People in Latvia start to think about Life Insurance sooner, Lithuanians save most money

April 25, 2014

People in Latvia are likely to start thinking about various life insurance solutions and the ways in which money can be saved up in relation to such policies at an average of four to eight years earlier than is the case in the other Baltic States, the ERGO Insurance Company has found.  Analysis of the company’s data show that Lithuanians save up the most money via various insurance products, spending an average of two times more on individual insurance solutions annually than the people of Latvia and Estonia do.

Latvians begin to think about their own financial security and that of their families after they turn 30.  The most popular life insurance product in Latvia is private pension insurance, while in Lithuania and Estonia people prefer life insurance with accumulated savings in funds.  They most often choose such plans between the age of 34 and 38.  Study insurance is becoming more popular in all three Baltic States, making it the second most popular type of life insurance at this time.

“The rhythm of life determines the age at which people start to take care of their financial security and that of their families,” says ERGO Board member in Baltics Ingrīda Ķirse.  “These are products which are usually bought at an important time in a person’s life – establishing a family, purchasing a home, or having children.  In recent years, parents have increasingly been purchasing study insurance for their children, even when the kids are just two years old so as to save up money for studies and to ensure financial support if the breadwinner of the family should be lost.  This trend is facilitated by the fairly high cost of education, as well as by an ever-greater understanding of the fact that a high-quality education is a foundation for a secure future.”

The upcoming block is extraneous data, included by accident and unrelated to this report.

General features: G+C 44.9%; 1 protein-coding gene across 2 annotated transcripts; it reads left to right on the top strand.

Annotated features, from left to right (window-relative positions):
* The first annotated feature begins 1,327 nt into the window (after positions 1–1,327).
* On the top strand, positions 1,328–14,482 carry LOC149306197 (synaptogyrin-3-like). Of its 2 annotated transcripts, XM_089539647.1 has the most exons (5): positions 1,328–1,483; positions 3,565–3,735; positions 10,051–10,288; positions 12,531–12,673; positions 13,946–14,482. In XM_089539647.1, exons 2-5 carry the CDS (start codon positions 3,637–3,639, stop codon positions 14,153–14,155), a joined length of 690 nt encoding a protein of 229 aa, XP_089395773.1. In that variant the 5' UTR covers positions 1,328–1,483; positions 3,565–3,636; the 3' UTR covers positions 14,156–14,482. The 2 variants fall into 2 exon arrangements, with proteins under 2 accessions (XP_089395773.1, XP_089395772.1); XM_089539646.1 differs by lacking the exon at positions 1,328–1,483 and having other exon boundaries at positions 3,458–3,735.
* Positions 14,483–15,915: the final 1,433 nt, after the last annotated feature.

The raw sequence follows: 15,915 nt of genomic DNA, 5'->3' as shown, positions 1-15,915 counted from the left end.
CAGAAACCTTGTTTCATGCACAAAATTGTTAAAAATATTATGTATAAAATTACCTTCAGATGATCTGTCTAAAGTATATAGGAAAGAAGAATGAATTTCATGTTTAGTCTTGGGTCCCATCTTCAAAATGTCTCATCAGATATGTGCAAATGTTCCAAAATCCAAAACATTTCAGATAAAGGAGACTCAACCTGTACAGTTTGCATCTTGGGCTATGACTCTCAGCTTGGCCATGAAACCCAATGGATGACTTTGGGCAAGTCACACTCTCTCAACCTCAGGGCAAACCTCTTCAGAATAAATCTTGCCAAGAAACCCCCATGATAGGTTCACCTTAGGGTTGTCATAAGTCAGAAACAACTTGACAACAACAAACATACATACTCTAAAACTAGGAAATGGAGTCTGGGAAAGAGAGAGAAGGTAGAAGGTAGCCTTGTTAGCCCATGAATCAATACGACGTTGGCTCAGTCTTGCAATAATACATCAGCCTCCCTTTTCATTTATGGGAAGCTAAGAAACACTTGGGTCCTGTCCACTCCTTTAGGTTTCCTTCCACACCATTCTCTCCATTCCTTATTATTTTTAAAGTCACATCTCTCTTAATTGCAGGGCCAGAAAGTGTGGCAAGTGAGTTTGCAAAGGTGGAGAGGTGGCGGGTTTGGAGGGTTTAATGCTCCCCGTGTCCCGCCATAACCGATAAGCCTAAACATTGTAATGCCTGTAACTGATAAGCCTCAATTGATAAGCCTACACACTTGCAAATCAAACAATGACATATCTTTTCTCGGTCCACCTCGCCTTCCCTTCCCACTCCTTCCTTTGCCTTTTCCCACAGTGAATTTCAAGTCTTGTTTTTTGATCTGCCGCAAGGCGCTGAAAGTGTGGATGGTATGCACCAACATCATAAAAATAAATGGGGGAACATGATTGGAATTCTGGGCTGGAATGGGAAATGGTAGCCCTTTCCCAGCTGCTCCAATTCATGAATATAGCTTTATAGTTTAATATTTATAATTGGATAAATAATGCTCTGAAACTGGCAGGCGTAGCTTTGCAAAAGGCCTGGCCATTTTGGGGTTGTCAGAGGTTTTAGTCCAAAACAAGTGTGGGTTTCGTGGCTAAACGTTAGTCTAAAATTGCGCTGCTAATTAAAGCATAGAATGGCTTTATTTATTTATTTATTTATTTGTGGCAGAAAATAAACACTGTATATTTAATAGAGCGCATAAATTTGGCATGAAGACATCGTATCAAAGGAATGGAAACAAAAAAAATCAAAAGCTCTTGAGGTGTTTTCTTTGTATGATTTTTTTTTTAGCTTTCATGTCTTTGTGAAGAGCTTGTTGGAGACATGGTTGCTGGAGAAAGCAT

According to ERGO data residents in the Baltic States make the greatest premiums in private pension insurance, with Lithuanians being at the head of the pack with an average sum of EUR 653 per year.  They are followed by Latvians with an average of EUR 600, with Estonians lagging behind with just EUR 549.

Big impact on higher interest from Lithuanians and Latvians have relatively recent reforms in II pillar pension systems. During reforms people received more information about possibilities to individually accumulate certain sum in private pension funds and many of them decided to conclude life insurance agreements.

Ķirse says that interest in life insurance is increasing in a stable way.  “That is down to the fact that this is a product with a high level of added value,” she argues.  “There are various types of riders such as accident insurance, but there is also a chance to save up guaranteed sums of money or to earn more by investing in funds.  It is also no secret that people can receive an income tax rebate from the state in relation to the sums that have been contributed.  This is a substantial additional stimulus in favour of such savings plans.”